b. Good Samaritan laws will not protect the nurse in this situation. Good Samaritan laws are for providing care at the scene of an accident. The nurse should refuse to administer the medication when he or she knows it is wrong.

c. Developing a good relationship with the client is important but will not protect the nurse from legal liability for providing incompetent care.

d. Having malpractice insurance is not the answer, as it does not protect the client from harm. The nurse practitioner should refuse to administer the medication.

REF: Text Reference: p. 419

7. A registered nurse interprets a scribbled medication order by the attending physician as 25 mg. The nurse administers 25 mg of the medication to a client, and then discovers that the dose was incorrectly interpreted and should have been 15 mg. Who would ultimately be responsible for the error?

a.

Attending physician

b.

Assisting resident

c.

Pharmacist

d.

Nurse

ANS: d

d. A nurse carrying out an inaccurate or inappropriate order may be legally responsible for any harm suffered by the client. The nurse should clarify the order with the physician if unable to read the order.

a. The attending physician could be included in a lawsuit, but the nurse would be ultimately responsible for the error.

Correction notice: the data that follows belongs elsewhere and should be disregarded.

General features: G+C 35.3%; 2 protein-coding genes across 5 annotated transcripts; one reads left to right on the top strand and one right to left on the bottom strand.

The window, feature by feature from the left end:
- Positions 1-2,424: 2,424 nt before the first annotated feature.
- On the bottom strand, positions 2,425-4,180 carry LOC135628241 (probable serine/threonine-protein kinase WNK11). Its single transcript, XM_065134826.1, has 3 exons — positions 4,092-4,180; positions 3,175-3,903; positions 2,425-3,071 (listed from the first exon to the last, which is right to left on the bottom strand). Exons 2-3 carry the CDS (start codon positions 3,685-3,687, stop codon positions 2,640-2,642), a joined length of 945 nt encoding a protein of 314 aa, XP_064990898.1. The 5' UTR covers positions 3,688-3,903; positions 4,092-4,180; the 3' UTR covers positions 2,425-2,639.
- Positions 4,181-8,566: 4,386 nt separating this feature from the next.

b. The assisting resident would not be ultimately responsible for the error. The assisting resident did not carry out an inaccurate order.

c. The pharmacist could be included in a lawsuit, but the nurse would ultimately be responsible for the error because the nurse was the individual who carried out an inaccurate order.

REF: Text Reference: p. 419

8. Because of an influenza epidemic among nursing staff, a nurse has been moved from the eye unit to a general surgical floor. The nurse recognizes that he is inexperienced in this specialty. The nurses initial recourse is to:

a.

Politely refuse to move, take a leave-of-absence day, and go home

b.

Ask to work with another general surgery nurse

c.

Fill out a report noting his dissatisfaction

d.

Notify the state board of nursing of the problem

ANS: b

b. Nurses who float should inform the supervisor of any lack of experience in caring for the types of clients on the nursing unit. They also should request and be given orientation to the unit. Asking to work with another general surgery nurse would be an appropriate action.

a. A nurse who refuses to accept an assignment may be considered insubordinate, and clients will not benefit from having fewer staff available.